I wrote the following after answering one of the questions on our Ask the Rabbi section titled: I'm beginning to lose interest in being religious.... It was a question from someone who was no longer feeling inspired in his observance of the mitzvot. What interested me was the number of responses to this article and how it struck a chord with so many. Here are my thoughts after reading the many comments. Please share yours in the comment section below.

Not only was I raised in a "religious" home, but with my father serving for the last fifty years as the rabbi of our, at first fledging, and now, vibrant, Toronto community, I was given the endearing designation of being "the rabbi's daughter."

From an early age, I came to realize that this is how I was looked upon by members of our community, with all the expectations and implications that that entails. It was almost an unwritten rule that no matter the age of me or my siblings, we would be seen as an example and product of the religious lifestyle that my father's position represented. As such, from the outside at least, I think I always was conscious that our family life had to be viewed as the "idyllic" life associated with Torah observance.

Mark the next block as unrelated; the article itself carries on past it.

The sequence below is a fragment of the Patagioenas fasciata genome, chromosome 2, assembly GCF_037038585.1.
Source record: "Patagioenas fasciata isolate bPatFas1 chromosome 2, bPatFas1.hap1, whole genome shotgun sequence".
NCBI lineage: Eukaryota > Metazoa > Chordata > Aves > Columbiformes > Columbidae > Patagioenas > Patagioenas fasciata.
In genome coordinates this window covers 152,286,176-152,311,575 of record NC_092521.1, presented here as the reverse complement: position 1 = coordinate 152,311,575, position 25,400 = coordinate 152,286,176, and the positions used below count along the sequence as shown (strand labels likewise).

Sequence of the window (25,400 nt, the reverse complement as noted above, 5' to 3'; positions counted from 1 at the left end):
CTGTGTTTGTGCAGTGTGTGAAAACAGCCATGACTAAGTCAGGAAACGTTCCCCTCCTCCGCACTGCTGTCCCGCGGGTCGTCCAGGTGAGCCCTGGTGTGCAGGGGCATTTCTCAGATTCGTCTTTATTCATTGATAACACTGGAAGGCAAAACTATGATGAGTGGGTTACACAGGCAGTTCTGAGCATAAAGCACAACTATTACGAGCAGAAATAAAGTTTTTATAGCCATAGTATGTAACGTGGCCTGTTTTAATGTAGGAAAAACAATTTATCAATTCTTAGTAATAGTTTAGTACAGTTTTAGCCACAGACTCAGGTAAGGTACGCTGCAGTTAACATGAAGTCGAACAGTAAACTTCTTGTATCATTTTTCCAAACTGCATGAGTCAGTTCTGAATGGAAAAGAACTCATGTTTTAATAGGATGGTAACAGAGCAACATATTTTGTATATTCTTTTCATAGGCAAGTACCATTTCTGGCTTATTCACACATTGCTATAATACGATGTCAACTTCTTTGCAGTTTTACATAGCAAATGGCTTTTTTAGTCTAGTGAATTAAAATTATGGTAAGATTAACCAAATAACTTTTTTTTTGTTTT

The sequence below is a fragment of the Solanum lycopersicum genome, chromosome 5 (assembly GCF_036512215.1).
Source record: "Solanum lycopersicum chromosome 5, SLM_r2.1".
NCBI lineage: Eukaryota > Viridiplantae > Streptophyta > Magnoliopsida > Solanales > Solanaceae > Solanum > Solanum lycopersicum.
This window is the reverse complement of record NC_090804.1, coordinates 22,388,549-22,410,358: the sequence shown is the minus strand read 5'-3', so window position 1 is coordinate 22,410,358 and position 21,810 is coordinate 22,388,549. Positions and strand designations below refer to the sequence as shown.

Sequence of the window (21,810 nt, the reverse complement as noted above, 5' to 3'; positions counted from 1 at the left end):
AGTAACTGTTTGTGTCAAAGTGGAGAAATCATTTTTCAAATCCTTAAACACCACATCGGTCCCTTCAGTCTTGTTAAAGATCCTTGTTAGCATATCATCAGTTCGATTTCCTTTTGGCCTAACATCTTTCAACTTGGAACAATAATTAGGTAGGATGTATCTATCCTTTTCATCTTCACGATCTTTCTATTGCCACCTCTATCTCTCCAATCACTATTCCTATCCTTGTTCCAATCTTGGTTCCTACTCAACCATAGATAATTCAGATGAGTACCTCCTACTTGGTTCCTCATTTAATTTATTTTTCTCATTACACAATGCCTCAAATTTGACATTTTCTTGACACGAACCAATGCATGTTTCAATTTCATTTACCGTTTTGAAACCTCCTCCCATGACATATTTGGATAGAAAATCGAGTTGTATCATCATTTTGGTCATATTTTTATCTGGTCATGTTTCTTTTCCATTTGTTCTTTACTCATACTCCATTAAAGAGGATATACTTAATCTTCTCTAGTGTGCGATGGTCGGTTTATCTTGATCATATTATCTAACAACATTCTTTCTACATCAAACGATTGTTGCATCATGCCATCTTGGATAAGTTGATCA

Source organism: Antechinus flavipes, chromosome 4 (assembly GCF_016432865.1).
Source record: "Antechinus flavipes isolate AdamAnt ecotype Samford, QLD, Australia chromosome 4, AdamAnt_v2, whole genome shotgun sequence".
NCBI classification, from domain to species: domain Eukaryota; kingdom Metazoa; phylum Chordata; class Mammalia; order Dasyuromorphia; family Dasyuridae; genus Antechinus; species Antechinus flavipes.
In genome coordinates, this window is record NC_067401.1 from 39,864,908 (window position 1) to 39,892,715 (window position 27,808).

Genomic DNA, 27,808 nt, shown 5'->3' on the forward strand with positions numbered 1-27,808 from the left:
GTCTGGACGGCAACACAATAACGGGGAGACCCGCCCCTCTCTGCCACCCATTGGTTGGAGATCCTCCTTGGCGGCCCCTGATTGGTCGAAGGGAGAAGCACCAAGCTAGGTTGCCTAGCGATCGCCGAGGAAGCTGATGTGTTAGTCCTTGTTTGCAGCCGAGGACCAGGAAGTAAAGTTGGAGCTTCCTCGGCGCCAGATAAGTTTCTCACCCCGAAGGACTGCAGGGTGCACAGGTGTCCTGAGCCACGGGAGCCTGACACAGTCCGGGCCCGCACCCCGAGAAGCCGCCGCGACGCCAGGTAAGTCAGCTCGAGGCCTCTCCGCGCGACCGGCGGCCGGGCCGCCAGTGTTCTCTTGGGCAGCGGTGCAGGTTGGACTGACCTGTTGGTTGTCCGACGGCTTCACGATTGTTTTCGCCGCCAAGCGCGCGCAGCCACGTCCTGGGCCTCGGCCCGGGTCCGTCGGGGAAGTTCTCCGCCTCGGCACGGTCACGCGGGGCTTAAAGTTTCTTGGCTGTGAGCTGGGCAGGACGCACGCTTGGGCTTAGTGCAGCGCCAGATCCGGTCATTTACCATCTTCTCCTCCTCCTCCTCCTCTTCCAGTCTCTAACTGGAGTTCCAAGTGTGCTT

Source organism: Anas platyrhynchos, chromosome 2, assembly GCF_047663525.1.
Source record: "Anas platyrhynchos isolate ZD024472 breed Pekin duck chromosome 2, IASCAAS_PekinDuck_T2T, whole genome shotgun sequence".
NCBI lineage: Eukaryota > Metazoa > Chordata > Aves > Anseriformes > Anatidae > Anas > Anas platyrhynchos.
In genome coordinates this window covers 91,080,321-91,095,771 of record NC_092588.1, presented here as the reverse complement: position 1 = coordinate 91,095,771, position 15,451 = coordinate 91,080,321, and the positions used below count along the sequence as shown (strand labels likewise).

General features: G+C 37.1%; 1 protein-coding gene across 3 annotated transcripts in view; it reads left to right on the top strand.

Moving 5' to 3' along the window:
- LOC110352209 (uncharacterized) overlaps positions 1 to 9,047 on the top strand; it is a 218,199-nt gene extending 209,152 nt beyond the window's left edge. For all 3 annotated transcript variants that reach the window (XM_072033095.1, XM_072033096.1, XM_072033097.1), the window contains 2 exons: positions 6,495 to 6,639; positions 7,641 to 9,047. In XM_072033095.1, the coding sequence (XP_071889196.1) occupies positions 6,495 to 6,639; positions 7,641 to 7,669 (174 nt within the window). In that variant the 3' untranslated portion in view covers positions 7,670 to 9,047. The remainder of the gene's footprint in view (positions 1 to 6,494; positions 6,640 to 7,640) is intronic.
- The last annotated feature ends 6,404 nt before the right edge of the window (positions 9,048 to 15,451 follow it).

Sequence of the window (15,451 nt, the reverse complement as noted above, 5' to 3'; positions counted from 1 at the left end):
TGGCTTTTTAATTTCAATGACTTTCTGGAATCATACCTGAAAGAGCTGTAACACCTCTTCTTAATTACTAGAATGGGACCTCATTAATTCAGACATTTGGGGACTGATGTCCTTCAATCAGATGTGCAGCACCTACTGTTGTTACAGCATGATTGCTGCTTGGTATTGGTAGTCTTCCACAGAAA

After all, you wouldn't want to go to a dentist whose teeth were crooked. Who would take lessons from a fitness instructor whose fatty cellulite bulged? Or, sessions with a marital therapist whose marriage you knew was in shambles, or a psychiatrist who couldn't begin his day without this daily dose of retinol!

And so, the rabbi who was "selling" a Jewish lifestyle that provided meaning, happiness and fulfillment, likewise needed to lead the perfect, ideal life, replete with model children (and teenagers) who obediently and respectfully followed his lead. He also had to have a blissful marriage of honeymoon quality. Otherwise, what subtle message was he sending about the Judaism that he was working so hard to promote?

Who would take sessions from a marital therapist whose own marriage was in shambles?

I think a lot of us look at Judaism that way—as a means to provide us with the deeper—perhaps even the deepest—gratification, joy and purpose in our lives. We see it as a means to an end—much like daily exercise and healthful living. I'm willing to push myself, exercise and strain my muscles, and even deny myself some tasty pleasures—provided that I can visibly reap the benefits of a well-toned physique. With a religious lifestyle, though, we expect the benefits, like its many rules, to be all-encompassing: fulfillment in every aspect of our emotional, spiritual and intellectual wellness.